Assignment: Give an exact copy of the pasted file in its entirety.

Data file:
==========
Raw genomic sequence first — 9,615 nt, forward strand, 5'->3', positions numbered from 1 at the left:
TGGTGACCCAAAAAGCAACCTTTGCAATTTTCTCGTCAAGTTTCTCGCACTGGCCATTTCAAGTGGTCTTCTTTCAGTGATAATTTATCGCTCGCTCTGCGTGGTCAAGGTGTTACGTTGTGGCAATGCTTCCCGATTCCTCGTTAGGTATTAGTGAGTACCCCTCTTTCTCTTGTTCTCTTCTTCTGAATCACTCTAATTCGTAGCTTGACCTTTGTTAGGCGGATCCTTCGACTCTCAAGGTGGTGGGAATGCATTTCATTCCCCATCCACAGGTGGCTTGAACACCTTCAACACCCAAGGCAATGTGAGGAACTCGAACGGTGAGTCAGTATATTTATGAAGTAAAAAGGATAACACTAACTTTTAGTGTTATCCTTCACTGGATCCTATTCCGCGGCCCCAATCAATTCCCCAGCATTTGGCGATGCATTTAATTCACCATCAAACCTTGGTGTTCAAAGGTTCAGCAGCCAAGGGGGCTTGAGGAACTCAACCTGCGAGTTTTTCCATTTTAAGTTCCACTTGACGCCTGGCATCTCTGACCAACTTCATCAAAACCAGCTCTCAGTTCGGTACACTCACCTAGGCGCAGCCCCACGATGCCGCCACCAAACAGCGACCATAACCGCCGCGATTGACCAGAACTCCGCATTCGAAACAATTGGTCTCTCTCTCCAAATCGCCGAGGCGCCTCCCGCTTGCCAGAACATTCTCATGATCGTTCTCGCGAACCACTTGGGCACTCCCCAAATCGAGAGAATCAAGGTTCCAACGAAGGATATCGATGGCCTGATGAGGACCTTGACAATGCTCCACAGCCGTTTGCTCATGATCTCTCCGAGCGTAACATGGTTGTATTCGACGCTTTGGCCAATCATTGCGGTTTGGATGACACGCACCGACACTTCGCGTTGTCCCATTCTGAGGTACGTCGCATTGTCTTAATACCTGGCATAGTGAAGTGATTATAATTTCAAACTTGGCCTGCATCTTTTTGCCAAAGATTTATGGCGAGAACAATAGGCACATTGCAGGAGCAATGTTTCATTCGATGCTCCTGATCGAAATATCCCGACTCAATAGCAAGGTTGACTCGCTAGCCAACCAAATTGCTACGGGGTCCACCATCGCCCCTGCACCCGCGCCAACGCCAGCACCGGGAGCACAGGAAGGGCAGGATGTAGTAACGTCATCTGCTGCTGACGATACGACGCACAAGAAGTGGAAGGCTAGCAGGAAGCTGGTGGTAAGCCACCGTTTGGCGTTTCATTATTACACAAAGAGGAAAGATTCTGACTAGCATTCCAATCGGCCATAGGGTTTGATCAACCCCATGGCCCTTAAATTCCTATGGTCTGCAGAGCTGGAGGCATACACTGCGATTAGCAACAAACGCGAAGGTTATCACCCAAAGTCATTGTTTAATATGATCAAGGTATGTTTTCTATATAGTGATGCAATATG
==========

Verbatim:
Raw genomic sequence first — 9,615 nt, forward strand, 5'->3', positions numbered from 1 at the left:
TGGTGACCCAAAAAGCAACCTTTGCAATTTTCTCGTCAAGTTTCTCGCACTGGCCATTTCAAGTGGTCTTCTTTCAGTGATAATTTATCGCTCGCTCTGCGTGGTCAAGGTGTTACGTTGTGGCAATGCTTCCCGATTCCTCGTTAGGTATTAGTGAGTACCCCTCTTTCTCTTGTTCTCTTCTTCTGAATCACTCTAATTCGTAGCTTGACCTTTGTTAGGCGGATCCTTCGACTCTCAAGGTGGTGGGAATGCATTTCATTCCCCATCCACAGGTGGCTTGAACACCTTCAACACCCAAGGCAATGTGAGGAACTCGAACGGTGAGTCAGTATATTTATGAAGTAAAAAGGATAACACTAACTTTTAGTGTTATCCTTCACTGGATCCTATTCCGCGGCCCCAATCAATTCCCCAGCATTTGGCGATGCATTTAATTCACCATCAAACCTTGGTGTTCAAAGGTTCAGCAGCCAAGGGGGCTTGAGGAACTCAACCTGCGAGTTTTTCCATTTTAAGTTCCACTTGACGCCTGGCATCTCTGACCAACTTCATCAAAACCAGCTCTCAGTTCGGTACACTCACCTAGGCGCAGCCCCACGATGCCGCCACCAAACAGCGACCATAACCGCCGCGATTGACCAGAACTCCGCATTCGAAACAATTGGTCTCTCTCTCCAAATCGCCGAGGCGCCTCCCGCTTGCCAGAACATTCTCATGATCGTTCTCGCGAACCACTTGGGCACTCCCCAAATCGAGAGAATCAAGGTTCCAACGAAGGATATCGATGGCCTGATGAGGACCTTGACAATGCTCCACAGCCGTTTGCTCATGATCTCTCCGAGCGTAACATGGTTGTATTCGACGCTTTGGCCAATCATTGCGGTTTGGATGACACGCACCGACACTTCGCGTTGTCCCATTCTGAGGTACGTCGCATTGTCTTAATACCTGGCATAGTGAAGTGATTATAATTTCAAACTTGGCCTGCATCTTTTTGCCAAAGATTTATGGCGAGAACAATAGGCACATTGCAGGAGCAATGTTTCATTCGATGCTCCTGATCGAAATATCCCGACTCAATAGCAAGGTTGACTCGCTAGCCAACCAAATTGCTACGGGGTCCACCATCGCCCCTGCACCCGCGCCAACGCCAGCACCGGGAGCACAGGAAGGGCAGGATGTAGTAACGTCATCTGCTGCTGACGATACGACGCACAAGAAGTGGAAGGCTAGCAGGAAGCTGGTGGTAAGCCACCGTTTGGCGTTTCATTATTACACAAAGAGGAAAGATTCTGACTAGCATTCCAATCGGCCATAGGGTTTGATCAACCCCATGGCCCTTAAATTCCTATGGTCTGCAGAGCTGGAGGCATACACTGCGATTAGCAACAAACGCGAAGGTTATCACCCAAAGTCATTGTTTAATATGATCAAGGTATGTTTTCTATATAGTGATGCAATATG